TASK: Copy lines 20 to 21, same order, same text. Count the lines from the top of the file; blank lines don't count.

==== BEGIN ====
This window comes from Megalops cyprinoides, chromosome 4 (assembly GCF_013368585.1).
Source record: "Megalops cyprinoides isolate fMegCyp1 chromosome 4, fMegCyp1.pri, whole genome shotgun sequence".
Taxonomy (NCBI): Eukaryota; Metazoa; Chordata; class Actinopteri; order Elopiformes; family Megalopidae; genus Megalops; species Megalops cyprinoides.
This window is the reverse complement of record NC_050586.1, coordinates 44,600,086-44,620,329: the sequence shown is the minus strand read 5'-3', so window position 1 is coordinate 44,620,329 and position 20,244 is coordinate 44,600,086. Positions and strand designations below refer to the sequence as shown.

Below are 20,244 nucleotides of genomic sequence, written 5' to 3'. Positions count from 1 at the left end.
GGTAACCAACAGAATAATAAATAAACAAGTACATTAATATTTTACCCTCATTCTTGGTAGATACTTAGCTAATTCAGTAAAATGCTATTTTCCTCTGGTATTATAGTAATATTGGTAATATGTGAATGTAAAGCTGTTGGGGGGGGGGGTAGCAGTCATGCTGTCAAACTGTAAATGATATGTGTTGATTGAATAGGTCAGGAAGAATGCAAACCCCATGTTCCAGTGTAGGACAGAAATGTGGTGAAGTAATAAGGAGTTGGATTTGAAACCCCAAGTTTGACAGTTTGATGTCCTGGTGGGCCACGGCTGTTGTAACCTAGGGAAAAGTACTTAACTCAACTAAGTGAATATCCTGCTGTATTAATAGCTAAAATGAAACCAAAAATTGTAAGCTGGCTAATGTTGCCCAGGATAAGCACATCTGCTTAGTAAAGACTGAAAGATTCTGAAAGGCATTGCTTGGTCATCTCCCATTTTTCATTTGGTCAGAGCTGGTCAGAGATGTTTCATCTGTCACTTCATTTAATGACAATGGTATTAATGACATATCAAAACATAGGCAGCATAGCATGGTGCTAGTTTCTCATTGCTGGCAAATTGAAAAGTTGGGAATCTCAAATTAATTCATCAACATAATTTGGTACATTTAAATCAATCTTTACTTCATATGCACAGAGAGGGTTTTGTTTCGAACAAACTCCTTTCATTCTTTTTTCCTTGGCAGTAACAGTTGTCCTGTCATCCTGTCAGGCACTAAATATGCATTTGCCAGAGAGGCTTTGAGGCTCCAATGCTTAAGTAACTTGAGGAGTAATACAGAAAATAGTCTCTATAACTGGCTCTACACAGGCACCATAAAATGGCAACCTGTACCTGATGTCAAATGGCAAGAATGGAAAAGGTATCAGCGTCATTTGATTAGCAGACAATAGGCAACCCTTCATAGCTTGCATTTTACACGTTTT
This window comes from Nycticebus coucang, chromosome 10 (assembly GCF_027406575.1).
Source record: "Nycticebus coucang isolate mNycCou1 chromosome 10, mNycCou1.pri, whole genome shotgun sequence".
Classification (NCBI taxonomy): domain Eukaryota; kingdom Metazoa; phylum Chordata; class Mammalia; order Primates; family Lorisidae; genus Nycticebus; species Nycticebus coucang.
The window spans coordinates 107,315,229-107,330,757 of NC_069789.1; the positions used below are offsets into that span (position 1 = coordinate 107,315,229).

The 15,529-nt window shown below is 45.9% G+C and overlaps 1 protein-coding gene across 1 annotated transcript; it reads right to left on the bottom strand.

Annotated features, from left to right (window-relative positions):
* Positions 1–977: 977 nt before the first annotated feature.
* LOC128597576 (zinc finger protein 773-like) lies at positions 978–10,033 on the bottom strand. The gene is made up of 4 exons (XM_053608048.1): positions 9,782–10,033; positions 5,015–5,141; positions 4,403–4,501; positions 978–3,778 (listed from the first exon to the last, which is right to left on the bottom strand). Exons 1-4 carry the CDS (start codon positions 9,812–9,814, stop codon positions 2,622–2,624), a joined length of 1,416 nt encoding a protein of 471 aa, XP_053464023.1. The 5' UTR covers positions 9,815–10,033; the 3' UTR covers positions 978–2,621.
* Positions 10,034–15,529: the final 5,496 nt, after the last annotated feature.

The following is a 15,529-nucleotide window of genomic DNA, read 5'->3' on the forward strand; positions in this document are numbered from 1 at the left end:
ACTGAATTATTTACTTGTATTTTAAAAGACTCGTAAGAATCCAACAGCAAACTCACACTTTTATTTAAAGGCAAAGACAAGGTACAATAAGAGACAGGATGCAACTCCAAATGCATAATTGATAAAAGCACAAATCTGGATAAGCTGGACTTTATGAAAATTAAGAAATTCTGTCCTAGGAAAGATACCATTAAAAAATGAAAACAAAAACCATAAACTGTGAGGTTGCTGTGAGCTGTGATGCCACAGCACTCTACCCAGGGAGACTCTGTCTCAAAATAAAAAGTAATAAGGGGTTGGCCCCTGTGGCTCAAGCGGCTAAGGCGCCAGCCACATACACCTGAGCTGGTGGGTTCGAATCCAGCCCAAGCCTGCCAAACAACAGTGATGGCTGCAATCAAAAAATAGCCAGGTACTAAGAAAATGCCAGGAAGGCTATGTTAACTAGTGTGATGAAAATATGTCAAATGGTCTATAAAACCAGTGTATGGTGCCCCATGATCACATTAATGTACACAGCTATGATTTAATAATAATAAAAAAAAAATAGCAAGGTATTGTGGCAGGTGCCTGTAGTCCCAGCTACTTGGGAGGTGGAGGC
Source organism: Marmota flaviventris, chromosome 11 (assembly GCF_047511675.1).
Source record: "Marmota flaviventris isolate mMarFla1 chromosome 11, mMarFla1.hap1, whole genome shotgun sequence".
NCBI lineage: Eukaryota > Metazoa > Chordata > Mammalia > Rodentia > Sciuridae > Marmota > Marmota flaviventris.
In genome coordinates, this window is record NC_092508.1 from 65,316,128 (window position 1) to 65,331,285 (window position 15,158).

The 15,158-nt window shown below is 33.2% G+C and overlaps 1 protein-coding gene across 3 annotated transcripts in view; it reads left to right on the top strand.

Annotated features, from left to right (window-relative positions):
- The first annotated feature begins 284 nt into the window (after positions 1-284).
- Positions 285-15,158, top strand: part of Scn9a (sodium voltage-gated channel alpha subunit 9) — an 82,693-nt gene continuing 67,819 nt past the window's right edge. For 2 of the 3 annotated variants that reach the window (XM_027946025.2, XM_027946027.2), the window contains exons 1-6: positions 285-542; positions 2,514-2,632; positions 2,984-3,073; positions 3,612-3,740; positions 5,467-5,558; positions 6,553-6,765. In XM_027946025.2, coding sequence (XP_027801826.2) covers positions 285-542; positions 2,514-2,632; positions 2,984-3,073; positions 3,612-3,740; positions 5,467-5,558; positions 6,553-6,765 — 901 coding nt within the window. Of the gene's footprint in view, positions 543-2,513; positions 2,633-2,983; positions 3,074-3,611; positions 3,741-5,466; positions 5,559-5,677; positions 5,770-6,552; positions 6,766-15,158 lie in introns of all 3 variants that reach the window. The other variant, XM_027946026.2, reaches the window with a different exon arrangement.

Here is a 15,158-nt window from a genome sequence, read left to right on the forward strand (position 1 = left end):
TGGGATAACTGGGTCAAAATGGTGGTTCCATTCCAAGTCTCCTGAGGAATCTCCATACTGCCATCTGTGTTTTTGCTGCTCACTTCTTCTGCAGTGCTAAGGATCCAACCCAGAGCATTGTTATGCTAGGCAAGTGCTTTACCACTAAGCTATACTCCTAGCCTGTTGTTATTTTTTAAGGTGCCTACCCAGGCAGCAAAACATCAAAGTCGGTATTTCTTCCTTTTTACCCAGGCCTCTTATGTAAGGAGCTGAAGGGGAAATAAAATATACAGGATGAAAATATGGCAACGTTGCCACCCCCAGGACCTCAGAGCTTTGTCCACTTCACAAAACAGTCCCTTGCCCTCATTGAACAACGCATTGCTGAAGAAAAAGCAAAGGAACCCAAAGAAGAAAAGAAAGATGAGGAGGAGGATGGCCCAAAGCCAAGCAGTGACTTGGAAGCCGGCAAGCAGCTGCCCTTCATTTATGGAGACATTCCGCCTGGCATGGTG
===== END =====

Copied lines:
NCBI lineage: Eukaryota > Metazoa > Chordata > Mammalia > Rodentia > Sciuridae > Marmota > Marmota flaviventris.
In genome coordinates, this window is record NC_092508.1 from 65,316,128 (window position 1) to 65,331,285 (window position 15,158).